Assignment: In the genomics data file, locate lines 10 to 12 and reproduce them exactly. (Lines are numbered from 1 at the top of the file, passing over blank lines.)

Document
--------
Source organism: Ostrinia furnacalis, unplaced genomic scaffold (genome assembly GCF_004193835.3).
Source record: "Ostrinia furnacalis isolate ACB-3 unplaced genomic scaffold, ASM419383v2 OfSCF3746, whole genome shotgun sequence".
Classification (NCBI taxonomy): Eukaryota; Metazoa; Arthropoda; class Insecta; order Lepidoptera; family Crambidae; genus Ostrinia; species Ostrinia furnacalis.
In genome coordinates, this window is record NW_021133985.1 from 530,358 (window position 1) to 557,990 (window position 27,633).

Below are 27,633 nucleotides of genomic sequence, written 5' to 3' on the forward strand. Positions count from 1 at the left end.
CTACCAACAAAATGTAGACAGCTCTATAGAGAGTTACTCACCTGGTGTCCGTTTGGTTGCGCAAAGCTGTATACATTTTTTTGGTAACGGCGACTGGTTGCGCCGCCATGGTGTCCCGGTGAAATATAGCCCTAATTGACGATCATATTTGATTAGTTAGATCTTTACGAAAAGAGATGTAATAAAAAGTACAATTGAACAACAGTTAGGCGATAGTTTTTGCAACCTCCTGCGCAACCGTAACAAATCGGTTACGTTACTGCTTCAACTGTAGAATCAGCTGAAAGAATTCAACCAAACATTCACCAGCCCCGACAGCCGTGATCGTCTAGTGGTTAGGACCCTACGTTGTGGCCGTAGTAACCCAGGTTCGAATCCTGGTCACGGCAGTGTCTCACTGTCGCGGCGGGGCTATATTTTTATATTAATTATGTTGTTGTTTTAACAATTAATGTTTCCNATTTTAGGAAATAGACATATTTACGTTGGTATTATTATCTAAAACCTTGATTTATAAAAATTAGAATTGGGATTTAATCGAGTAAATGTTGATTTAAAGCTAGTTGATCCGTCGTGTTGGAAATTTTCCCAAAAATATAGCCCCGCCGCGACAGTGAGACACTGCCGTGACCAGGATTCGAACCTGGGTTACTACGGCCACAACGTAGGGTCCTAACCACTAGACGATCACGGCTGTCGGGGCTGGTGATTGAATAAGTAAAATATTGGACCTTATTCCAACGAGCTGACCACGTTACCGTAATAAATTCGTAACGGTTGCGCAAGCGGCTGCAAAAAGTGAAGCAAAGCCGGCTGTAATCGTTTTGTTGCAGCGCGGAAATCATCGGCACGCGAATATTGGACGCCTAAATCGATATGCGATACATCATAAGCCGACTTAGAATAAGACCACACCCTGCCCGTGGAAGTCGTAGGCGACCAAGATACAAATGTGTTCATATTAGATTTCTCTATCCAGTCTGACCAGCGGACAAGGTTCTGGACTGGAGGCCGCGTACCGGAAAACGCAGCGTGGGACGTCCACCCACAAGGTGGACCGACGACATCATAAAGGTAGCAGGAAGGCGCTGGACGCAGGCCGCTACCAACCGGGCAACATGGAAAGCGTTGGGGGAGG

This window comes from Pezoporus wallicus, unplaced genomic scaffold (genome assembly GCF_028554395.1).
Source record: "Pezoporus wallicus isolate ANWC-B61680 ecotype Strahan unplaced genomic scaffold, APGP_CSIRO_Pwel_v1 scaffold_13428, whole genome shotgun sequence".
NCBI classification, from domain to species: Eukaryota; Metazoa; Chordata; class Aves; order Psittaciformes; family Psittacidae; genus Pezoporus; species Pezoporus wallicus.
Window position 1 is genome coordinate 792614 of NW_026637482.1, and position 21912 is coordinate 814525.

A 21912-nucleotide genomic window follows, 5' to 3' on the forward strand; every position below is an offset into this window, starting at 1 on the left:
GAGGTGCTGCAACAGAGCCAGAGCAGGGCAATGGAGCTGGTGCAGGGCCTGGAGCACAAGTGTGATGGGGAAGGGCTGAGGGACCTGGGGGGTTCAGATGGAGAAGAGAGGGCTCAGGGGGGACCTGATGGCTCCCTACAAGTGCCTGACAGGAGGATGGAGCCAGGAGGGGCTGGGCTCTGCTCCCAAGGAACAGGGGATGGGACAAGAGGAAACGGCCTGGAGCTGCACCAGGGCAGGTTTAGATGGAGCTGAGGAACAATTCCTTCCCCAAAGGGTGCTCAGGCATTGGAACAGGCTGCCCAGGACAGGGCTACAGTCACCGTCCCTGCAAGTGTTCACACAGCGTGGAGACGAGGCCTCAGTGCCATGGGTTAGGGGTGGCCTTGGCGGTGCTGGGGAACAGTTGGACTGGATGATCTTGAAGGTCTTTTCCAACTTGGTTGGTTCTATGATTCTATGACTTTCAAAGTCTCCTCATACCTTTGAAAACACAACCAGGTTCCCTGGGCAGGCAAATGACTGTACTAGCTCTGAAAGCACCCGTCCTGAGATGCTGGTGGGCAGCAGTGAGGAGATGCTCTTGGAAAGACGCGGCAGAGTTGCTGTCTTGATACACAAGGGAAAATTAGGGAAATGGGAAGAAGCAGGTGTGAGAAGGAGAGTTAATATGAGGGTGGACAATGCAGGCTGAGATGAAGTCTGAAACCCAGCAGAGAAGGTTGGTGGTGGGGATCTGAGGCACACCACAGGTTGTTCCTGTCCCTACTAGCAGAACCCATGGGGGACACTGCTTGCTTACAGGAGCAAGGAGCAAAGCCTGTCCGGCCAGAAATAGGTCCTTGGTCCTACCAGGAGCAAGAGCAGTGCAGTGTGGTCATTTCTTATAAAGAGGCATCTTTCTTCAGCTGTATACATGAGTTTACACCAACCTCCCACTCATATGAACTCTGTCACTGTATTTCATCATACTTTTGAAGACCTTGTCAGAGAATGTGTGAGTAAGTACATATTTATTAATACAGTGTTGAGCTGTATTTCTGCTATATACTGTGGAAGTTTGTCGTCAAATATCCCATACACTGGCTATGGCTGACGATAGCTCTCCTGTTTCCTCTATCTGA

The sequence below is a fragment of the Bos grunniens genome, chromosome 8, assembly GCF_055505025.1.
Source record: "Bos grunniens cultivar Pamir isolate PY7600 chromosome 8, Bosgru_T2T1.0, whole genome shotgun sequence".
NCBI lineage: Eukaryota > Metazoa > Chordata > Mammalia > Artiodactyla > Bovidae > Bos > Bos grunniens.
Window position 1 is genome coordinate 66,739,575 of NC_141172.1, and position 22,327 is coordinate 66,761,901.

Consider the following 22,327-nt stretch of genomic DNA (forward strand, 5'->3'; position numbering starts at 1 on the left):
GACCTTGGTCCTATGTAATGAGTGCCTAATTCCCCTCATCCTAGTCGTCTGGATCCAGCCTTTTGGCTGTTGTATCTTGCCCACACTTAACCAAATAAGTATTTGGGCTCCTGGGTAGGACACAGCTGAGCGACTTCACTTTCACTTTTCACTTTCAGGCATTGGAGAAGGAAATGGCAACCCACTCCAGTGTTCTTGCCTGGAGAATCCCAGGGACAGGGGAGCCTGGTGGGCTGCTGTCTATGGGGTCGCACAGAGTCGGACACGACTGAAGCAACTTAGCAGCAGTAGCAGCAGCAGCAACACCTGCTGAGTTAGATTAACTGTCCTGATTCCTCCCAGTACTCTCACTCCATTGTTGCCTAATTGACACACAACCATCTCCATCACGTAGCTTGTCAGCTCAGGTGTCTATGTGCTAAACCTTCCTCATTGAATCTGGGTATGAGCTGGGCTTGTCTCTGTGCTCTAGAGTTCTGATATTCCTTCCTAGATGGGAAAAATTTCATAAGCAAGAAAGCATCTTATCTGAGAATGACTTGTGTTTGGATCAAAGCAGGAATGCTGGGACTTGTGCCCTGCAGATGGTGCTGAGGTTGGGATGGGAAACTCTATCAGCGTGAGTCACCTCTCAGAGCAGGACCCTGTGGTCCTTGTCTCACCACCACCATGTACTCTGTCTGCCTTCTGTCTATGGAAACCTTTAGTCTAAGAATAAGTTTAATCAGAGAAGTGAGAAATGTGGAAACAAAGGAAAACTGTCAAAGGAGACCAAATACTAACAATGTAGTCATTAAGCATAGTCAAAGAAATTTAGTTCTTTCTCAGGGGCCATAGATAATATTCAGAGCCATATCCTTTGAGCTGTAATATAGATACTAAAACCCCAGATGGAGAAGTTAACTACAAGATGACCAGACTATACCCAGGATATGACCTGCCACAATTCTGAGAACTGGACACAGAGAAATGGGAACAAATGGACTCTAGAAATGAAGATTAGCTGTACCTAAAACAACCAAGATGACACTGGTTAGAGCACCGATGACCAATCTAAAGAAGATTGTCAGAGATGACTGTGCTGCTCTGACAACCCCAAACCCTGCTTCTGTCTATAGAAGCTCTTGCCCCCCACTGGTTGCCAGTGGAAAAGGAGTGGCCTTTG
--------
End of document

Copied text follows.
Window position 1 is genome coordinate 792614 of NW_026637482.1, and position 21912 is coordinate 814525.

A 21912-nucleotide genomic window follows, 5' to 3' on the forward strand; every position below is an offset into this window, starting at 1 on the left:
GAGGTGCTGCAACAGAGCCAGAGCAGGGCAATGGAGCTGGTGCAGGGCCTGGAGCACAAGTGTGATGGGGAAGGGCTGAGGGACCTGGGGGGTTCAGATGGAGAAGAGAGGGCTCAGGGGGGACCTGATGGCTCCCTACAAGTGCCTGACAGGAGGATGGAGCCAGGAGGGGCTGGGCTCTGCTCCCAAGGAACAGGGGATGGGACAAGAGGAAACGGCCTGGAGCTGCACCAGGGCAGGTTTAGATGGAGCTGAGGAACAATTCCTTCCCCAAAGGGTGCTCAGGCATTGGAACAGGCTGCCCAGGACAGGGCTACAGTCACCGTCCCTGCAAGTGTTCACACAGCGTGGAGACGAGGCCTCAGTGCCATGGGTTAGGGGTGGCCTTGGCGGTGCTGGGGAACAGTTGGACTGGATGATCTTGAAGGTCTTTTCCAACTTGGTTGGTTCTATGATTCTATGACTTTCAAAGTCTCCTCATACCTTTGAAAACACAACCAGGTTCCCTGGGCAGGCAAATGACTGTACTAGCTCTGAAAGCACCCGTCCTGAGATGCTGGTGGGCAGCAGTGAGGAGATGCTCTTGGAAAGACGCGGCAGAGTTGCTGTCTTGATACACAAGGGAAAATTAGGGAAATGGGAAGAAGCAGGTGTGAGAAGGAGAGTTAATATGAGGGTGGACAATGCAGGCTGAGATGAAGTCTGAAACCCAGCAGAGAAGGTTGGTGGTGGGGATCTGAGGCACACCACAGGTTGTTCCTGTCCCTACTAGCAGAACCCATGGGGGACACTGCTTGCTTACAGGAGCAAGGAGCAAAGCCTGTCCGGCCAGAAATAGGTCCTTGGTCCTACCAGGAGCAAGAGCAGTGCAGTGTGGTCATTTCTTATAAAGAGGCATCTTTCTTCAGCTGTATACATGAGTTTACACCAACCTCCCACTCATATGAACTCTGTCACTGTATTTCATCATACTTTTGAAGACCTTGTCAGAGAATGTGTGAGTAAGTACATATTTATTAATACAGTGTTGAGCTGTATTTCTGCTATATACTGTGGAAGTTTGTCGTCAAATATCCCATACACTGGCTATGGCTGACGATAGCTCTCCTGTTTCCTCTATCTGA